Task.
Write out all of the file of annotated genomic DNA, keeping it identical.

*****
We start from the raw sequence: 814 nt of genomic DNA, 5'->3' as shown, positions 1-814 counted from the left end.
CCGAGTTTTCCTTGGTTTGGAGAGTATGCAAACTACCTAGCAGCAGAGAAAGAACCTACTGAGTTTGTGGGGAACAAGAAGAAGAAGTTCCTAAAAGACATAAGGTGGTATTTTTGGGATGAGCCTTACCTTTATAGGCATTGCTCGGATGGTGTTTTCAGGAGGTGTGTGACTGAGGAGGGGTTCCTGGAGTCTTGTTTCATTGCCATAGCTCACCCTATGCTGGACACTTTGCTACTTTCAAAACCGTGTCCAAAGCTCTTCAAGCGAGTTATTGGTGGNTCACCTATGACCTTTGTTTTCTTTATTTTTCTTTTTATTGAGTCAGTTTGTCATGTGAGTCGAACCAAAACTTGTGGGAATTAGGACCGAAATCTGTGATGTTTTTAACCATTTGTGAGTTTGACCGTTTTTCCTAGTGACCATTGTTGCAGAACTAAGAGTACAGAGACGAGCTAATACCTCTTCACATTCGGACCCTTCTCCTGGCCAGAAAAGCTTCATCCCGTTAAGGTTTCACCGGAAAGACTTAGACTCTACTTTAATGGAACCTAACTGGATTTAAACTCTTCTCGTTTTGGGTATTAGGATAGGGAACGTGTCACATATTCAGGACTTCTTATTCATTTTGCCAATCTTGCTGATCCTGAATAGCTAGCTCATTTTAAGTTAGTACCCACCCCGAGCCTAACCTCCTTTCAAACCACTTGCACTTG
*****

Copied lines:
We start from the raw sequence: 814 nt of genomic DNA, 5'->3' as shown, positions 1-814 counted from the left end.
CCGAGTTTTCCTTGGTTTGGAGAGTATGCAAACTACCTAGCAGCAGAGAAAGAACCTACTGAGTTTGTGGGGAACAAGAAGAAGAAGTTCCTAAAAGACATAAGGTGGTATTTTTGGGATGAGCCTTACCTTTATAGGCATTGCTCGGATGGTGTTTTCAGGAGGTGTGTGACTGAGGAGGGGTTCCTGGAGTCTTGTTTCATTGCCATAGCTCACCCTATGCTGGACACTTTGCTACTTTCAAAACCGTGTCCAAAGCTCTTCAAGCGAGTTATTGGTGGNTCACCTATGACCTTTGTTTTCTTTATTTTTCTTTTTATTGAGTCAGTTTGTCATGTGAGTCGAACCAAAACTTGTGGGAATTAGGACCGAAATCTGTGATGTTTTTAACCATTTGTGAGTTTGACCGTTTTTCCTAGTGACCATTGTTGCAGAACTAAGAGTACAGAGACGAGCTAATACCTCTTCACATTCGGACCCTTCTCCTGGCCAGAAAAGCTTCATCCCGTTAAGGTTTCACCGGAAAGACTTAGACTCTACTTTAATGGAACCTAACTGGATTTAAACTCTTCTCGTTTTGGGTATTAGGATAGGGAACGTGTCACATATTCAGGACTTCTTATTCATTTTGCCAATCTTGCTGATCCTGAATAGCTAGCTCATTTTAAGTTAGTACCCACCCCGAGCCTAACCTCCTTTCAAACCACTTGCACTTG